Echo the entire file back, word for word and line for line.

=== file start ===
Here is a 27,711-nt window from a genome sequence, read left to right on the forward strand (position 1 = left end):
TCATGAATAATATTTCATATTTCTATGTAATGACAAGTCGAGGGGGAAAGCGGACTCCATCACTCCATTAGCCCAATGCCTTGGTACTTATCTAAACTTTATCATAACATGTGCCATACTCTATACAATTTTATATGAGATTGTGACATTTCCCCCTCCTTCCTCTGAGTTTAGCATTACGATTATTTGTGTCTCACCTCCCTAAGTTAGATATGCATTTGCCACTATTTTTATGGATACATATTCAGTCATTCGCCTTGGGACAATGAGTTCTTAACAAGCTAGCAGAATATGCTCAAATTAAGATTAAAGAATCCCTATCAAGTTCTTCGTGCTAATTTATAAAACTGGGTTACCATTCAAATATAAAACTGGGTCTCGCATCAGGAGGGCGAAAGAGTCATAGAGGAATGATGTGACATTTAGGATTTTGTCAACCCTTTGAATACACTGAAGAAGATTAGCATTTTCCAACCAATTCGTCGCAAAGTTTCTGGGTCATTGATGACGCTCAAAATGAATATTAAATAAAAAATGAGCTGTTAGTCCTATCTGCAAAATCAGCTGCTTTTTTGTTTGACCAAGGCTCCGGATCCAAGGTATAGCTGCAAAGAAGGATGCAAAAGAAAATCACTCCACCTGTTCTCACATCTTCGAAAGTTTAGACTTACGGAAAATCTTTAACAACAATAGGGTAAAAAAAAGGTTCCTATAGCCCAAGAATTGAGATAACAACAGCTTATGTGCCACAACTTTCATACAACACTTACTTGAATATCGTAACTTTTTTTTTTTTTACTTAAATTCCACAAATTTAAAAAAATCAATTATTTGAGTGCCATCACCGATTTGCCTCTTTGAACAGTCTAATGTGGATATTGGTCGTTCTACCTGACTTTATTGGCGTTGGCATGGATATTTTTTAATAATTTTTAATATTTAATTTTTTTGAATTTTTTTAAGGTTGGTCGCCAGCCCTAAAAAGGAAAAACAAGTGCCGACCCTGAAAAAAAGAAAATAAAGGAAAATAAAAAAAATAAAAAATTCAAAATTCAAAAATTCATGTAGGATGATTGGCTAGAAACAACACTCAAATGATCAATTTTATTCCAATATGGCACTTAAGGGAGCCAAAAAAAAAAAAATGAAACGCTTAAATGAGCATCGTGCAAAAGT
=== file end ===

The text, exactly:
Here is a 27,711-nt window from a genome sequence, read left to right on the forward strand (position 1 = left end):
TCATGAATAATATTTCATATTTCTATGTAATGACAAGTCGAGGGGGAAAGCGGACTCCATCACTCCATTAGCCCAATGCCTTGGTACTTATCTAAACTTTATCATAACATGTGCCATACTCTATACAATTTTATATGAGATTGTGACATTTCCCCCTCCTTCCTCTGAGTTTAGCATTACGATTATTTGTGTCTCACCTCCCTAAGTTAGATATGCATTTGCCACTATTTTTATGGATACATATTCAGTCATTCGCCTTGGGACAATGAGTTCTTAACAAGCTAGCAGAATATGCTCAAATTAAGATTAAAGAATCCCTATCAAGTTCTTCGTGCTAATTTATAAAACTGGGTTACCATTCAAATATAAAACTGGGTCTCGCATCAGGAGGGCGAAAGAGTCATAGAGGAATGATGTGACATTTAGGATTTTGTCAACCCTTTGAATACACTGAAGAAGATTAGCATTTTCCAACCAATTCGTCGCAAAGTTTCTGGGTCATTGATGACGCTCAAAATGAATATTAAATAAAAAATGAGCTGTTAGTCCTATCTGCAAAATCAGCTGCTTTTTTGTTTGACCAAGGCTCCGGATCCAAGGTATAGCTGCAAAGAAGGATGCAAAAGAAAATCACTCCACCTGTTCTCACATCTTCGAAAGTTTAGACTTACGGAAAATCTTTAACAACAATAGGGTAAAAAAAAGGTTCCTATAGCCCAAGAATTGAGATAACAACAGCTTATGTGCCACAACTTTCATACAACACTTACTTGAATATCGTAACTTTTTTTTTTTTTACTTAAATTCCACAAATTTAAAAAAATCAATTATTTGAGTGCCATCACCGATTTGCCTCTTTGAACAGTCTAATGTGGATATTGGTCGTTCTACCTGACTTTATTGGCGTTGGCATGGATATTTTTTAATAATTTTTAATATTTAATTTTTTTGAATTTTTTTAAGGTTGGTCGCCAGCCCTAAAAAGGAAAAACAAGTGCCGACCCTGAAAAAAAGAAAATAAAGGAAAATAAAAAAAATAAAAAATTCAAAATTCAAAAATTCATGTAGGATGATTGGCTAGAAACAACACTCAAATGATCAATTTTATTCCAATATGGCACTTAAGGGAGCCAAAAAAAAAAAAATGAAACGCTTAAATGAGCATCGTGCAAAAGT